Even so, PR needs to do more to get back in the game. Already, other groups are coming in as potential contenders against BN. Apart from Kita, there is the Human Rights Party (HRP), which grew out of Hindraf. It plans to stand in 15 parliamentary and 38 state seats. Now there is also the Malaysian Civil Liberties Movement (MCLM), which proposes to offer candidates of integrity and intelligence who would not sell their allegiance and be able to debate with substance in Parliament.

MCLM will first offer these candidates to non-BN parties, but if they are not taken up, they will stand as independents. The downside of this is that it will bring about three-cornered fights, which invariably cause the Opposition votes to be split and therefore end in BN victories.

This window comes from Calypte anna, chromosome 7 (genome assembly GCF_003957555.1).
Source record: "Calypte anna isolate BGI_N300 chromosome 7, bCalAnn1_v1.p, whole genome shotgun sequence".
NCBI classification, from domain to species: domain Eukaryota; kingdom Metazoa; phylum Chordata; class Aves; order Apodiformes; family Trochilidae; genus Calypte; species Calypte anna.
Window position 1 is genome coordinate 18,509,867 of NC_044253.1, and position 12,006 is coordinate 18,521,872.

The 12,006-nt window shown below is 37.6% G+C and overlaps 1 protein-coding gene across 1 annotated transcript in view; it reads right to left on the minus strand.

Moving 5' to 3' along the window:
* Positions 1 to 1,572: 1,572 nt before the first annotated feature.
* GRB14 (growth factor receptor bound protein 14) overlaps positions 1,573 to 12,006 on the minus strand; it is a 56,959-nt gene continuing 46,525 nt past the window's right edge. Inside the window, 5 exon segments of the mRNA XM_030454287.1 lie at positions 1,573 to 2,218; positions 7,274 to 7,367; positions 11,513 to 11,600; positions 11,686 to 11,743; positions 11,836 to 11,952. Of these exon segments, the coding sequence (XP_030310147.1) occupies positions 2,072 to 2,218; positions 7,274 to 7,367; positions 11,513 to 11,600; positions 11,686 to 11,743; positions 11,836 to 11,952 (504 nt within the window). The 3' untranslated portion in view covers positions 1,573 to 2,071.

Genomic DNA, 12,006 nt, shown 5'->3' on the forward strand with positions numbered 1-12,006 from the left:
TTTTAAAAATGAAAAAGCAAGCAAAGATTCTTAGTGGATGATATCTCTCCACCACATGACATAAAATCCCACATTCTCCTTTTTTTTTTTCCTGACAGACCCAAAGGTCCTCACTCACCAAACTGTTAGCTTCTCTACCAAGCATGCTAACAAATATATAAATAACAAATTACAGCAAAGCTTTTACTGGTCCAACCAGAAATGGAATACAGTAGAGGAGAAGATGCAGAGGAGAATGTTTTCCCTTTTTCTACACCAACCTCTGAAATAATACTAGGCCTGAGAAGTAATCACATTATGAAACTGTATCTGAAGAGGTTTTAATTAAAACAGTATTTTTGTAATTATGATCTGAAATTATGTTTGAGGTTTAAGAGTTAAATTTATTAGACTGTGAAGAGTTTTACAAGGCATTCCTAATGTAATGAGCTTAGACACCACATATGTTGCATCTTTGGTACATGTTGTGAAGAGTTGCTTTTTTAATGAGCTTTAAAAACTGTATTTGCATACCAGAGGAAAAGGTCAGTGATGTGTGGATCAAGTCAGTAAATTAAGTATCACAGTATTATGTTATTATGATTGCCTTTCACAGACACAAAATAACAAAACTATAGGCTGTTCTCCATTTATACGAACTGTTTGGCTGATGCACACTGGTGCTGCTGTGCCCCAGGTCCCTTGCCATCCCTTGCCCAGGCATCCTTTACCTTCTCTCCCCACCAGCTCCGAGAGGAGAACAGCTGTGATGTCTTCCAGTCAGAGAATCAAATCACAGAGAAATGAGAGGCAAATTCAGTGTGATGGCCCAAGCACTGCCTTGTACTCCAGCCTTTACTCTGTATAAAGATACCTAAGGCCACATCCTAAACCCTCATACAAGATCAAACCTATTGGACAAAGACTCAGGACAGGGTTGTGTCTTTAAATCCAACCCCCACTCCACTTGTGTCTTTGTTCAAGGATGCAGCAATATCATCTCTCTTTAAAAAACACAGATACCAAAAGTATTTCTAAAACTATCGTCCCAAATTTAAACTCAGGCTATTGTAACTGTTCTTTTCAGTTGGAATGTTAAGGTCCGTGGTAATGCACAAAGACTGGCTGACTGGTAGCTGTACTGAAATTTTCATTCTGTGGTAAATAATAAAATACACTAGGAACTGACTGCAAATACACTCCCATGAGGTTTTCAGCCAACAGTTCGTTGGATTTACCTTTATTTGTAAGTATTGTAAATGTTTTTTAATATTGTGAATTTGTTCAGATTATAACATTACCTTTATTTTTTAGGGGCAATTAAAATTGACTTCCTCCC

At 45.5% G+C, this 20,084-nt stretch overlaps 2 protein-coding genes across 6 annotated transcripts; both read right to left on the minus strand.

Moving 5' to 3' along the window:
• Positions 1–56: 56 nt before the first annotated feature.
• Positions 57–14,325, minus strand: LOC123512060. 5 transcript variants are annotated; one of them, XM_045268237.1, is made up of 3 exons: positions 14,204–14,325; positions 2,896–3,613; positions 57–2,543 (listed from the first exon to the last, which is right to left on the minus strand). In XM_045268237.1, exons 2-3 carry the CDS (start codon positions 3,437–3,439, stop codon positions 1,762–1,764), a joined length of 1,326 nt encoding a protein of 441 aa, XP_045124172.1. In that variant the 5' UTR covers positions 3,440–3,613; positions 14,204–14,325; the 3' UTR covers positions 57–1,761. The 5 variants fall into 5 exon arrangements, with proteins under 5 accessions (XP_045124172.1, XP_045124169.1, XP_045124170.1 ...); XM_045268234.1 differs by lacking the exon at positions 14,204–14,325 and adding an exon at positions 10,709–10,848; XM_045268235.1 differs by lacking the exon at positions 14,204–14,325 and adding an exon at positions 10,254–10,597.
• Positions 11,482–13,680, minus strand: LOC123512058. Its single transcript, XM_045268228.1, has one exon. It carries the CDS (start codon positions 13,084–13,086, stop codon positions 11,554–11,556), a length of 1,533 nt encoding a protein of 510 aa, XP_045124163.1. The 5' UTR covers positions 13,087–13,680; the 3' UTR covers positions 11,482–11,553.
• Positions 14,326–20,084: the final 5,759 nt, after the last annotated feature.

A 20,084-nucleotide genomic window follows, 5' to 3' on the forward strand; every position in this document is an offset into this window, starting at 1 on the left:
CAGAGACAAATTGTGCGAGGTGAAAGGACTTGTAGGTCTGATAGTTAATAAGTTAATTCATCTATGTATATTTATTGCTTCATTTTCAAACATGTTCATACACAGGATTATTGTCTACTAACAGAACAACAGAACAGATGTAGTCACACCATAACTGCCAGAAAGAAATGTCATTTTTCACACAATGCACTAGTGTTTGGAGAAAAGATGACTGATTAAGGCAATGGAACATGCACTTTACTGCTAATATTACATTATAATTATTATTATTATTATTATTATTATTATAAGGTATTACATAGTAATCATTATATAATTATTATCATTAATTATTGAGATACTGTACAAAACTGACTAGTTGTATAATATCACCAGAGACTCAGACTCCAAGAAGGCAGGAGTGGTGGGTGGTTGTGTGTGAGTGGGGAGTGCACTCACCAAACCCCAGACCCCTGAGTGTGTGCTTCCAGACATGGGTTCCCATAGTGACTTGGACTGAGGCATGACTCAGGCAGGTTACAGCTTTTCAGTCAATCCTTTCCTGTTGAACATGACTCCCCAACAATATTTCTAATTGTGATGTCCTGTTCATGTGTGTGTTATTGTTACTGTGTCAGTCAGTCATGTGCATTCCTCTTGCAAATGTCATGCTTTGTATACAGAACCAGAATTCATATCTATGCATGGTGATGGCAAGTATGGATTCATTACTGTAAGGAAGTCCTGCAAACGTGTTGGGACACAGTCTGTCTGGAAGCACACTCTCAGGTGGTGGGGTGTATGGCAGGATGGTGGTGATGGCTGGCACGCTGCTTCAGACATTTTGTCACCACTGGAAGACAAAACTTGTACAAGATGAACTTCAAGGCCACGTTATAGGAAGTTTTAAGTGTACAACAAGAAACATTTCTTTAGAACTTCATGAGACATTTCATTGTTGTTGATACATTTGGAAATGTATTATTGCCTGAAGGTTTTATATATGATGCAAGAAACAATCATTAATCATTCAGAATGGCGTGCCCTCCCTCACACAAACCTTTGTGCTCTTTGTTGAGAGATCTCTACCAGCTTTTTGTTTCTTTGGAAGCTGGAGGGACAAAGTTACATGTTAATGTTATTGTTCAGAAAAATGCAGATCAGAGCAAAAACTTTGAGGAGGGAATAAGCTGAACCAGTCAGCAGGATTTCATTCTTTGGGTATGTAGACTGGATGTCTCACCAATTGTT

To be sure, a fragmented Opposition is certainly not the answer. That had been the curse of the Opposition until 2008. Now more than ever, with every vote being crucial at the next general election, which we know will be a very tough one, there can only be one united Opposition coalition to take on BN. Otherwise, the consequences will be dire.